Getting screwed - in the sense of being at the receiving end of a whole bunch of badness - has its origins in carpentry. It's nothing to do with thumbscrews. It has everything to do with keeping a thing under pressure - or releasing it. Things can get literally screwed up or screwed down.
If you are trying to clamp something with screws you are screwing something down. If you have a screw loose then your efforts will result in a screw-up. A screw-up in a steam locomotive shop may result in a most public screw-up somewhere along the line.
In the times described below, handcuffs were locked by a screw mechanism. If a constable put you in those, you were screwed. The jailer who held the key came to be know as a screw. This may have begun as an 'in' joke amongst convicts: in their slang a 'screw' was a prostitute.
Image: Getty Images.
I don't honestly know who first coined the 'royally' part. However, there is an instance of the British working classes getting royally screwed.
During a period of many wars there was civil unrest in parts of England. So-called 'reforms' of law were of benefit to the rich, not the poor. Many people were left with neither bread nor employment by the corn laws - laws which restricted imports as long as corn prices remained below a mandated threshold.
In those times the king and the lords wielded much of the power exercised by the British parliament today. As far as the people were concerned it was the king who ruled them, rather than parliament. The phrase 'the king's shilling' was current as a term for soldiers' and sailors' wages. The common soldier considered himself to be fighting for his king, not parliament or democracy or whatever.
And then someone spoke out against the injustice of it all.
Henry "Orator" Hunt - wikimedia image.
At a time when the Peterloo Massacre was still a living memory, there were gatherings of labourers - at that time illegal gatherings - which were broken up by force. Many were arrested and some faced a death sentence. In a debate about the possibility of granting amnesty to some 'trouble-makers', Henry Hunt described how he had been warned not to proceed along a particular road for fear of encountering a mob of about 600 people.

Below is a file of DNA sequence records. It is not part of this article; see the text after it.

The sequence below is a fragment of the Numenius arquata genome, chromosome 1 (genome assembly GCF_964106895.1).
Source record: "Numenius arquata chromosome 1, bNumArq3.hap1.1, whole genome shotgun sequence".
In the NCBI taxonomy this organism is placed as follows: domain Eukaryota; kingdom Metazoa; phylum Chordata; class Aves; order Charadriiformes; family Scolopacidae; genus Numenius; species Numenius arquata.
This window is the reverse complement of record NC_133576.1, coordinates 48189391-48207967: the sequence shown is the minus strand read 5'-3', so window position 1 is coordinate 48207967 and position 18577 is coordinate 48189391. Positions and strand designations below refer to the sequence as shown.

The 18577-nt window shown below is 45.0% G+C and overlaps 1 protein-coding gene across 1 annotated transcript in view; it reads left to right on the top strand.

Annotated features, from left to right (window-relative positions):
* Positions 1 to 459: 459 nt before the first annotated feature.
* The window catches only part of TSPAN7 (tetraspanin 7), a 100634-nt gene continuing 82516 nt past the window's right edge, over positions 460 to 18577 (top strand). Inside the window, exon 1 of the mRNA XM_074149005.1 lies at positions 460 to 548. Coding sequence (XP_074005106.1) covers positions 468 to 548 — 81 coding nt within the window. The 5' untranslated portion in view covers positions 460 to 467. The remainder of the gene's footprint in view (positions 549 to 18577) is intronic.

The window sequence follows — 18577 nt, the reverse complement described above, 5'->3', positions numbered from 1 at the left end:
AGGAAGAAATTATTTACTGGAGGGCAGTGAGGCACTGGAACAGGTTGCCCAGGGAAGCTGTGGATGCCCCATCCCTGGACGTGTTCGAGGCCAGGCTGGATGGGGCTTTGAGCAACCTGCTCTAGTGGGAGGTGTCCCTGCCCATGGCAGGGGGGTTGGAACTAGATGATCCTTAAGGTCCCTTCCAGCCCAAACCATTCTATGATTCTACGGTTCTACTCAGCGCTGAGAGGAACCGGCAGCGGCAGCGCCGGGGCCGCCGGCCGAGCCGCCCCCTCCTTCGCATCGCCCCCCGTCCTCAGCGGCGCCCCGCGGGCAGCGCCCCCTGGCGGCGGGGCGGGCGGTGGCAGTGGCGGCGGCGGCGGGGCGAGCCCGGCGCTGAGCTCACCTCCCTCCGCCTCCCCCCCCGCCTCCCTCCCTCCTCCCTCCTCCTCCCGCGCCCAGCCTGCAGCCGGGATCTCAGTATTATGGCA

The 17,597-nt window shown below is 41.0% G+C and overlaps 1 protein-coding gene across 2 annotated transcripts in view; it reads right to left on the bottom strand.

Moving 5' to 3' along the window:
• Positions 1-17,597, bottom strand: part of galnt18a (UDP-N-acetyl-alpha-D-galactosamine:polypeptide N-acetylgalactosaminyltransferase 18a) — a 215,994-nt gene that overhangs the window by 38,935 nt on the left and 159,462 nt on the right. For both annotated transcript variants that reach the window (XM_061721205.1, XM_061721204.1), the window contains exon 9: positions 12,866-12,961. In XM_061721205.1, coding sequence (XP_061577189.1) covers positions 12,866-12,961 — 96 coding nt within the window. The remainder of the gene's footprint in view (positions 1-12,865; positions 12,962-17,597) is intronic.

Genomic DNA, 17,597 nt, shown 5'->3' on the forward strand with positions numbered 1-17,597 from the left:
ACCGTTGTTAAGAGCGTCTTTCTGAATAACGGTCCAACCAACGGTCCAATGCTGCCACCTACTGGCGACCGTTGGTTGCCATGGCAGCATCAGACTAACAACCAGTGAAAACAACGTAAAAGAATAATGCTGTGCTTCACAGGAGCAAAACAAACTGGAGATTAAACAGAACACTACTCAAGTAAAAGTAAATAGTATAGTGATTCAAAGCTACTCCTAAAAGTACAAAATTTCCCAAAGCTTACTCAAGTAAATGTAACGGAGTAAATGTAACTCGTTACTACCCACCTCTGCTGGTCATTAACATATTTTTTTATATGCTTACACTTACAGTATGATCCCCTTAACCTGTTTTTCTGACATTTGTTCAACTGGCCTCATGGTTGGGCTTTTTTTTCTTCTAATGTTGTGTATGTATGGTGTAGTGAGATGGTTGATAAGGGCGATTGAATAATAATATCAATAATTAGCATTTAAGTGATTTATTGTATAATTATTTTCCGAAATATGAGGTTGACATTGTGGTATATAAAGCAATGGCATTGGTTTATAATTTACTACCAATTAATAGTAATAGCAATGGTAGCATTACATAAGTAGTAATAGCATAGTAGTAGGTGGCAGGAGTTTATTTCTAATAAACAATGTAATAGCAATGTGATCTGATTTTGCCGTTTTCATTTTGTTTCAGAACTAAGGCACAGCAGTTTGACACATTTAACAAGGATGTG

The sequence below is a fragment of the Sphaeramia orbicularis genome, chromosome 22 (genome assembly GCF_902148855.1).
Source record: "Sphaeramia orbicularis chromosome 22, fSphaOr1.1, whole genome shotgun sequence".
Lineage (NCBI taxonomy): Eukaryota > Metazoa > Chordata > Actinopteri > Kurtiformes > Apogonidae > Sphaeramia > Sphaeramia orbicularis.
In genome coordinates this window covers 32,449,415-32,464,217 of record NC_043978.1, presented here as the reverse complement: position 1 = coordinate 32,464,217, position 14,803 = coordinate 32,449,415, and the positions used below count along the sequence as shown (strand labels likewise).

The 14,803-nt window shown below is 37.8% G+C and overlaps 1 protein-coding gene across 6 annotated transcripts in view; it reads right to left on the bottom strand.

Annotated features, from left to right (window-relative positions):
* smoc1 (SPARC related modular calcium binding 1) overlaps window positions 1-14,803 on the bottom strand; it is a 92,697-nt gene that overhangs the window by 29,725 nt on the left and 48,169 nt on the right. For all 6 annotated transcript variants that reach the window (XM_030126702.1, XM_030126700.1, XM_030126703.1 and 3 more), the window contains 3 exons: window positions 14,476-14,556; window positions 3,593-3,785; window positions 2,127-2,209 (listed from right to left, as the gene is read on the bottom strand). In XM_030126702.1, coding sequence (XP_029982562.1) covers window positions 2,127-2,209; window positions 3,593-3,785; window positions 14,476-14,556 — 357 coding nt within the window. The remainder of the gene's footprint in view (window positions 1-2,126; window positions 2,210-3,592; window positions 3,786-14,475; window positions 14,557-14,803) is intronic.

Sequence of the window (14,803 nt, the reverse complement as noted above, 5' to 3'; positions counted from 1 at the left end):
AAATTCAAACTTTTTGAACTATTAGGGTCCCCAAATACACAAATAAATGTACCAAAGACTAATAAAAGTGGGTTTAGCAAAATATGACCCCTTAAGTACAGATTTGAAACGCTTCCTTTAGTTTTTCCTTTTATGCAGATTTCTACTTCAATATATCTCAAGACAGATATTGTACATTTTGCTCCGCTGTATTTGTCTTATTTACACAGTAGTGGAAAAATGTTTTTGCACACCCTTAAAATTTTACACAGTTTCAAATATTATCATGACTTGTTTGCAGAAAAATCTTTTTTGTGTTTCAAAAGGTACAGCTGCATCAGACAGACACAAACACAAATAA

He later explained to parliament that he had proceeded anyway. At first he was alarmed, but he managed to calm the mob by listening to their grievances. Their main complaint was that some local farmers had not kept former promises to raise wages. The local magistrates, who should have been hearing these complaints as a matter of civil law were - euphemistically speaking - not present. Henry "Orator" Hunt addressed the magistrates in no uncertain terms with the words below.
"Gentlemen, I have given your labourers advice; permit me now to offer you some. You must recollect, that I often warned you that things would come to this pass if you persisted in the vicious course you and the Government have been following for years past. I told you that all was owing to the mischievous war which Ministers had engaged this country in, against its own permanent interests, and contrary to the best interests of the human race. I said to you, to enable them to carry on this iniquitous war, Ministers screw you down with taxes; you then screw the farmer, who in a doublefold, aye, treblefold degree, screws down the unprotected labourer; and ultimately, you have all given a screw too much, and as a just and inevitable consequence, what you have been all screwing down has at length been screwed up, just as a patent screw, when screwed in, brings up the cork."Have you ever uncorked a bottle of champagne? The cork comes out with a pop as the pressure release makes the champers gassy. Fortunately, champers is not an inflammable liquid, so there is no risk of a BLEVE.
Henry Hunt - February 8th 1831
1831 SPECIAL COMMISSIONS - AMNESTY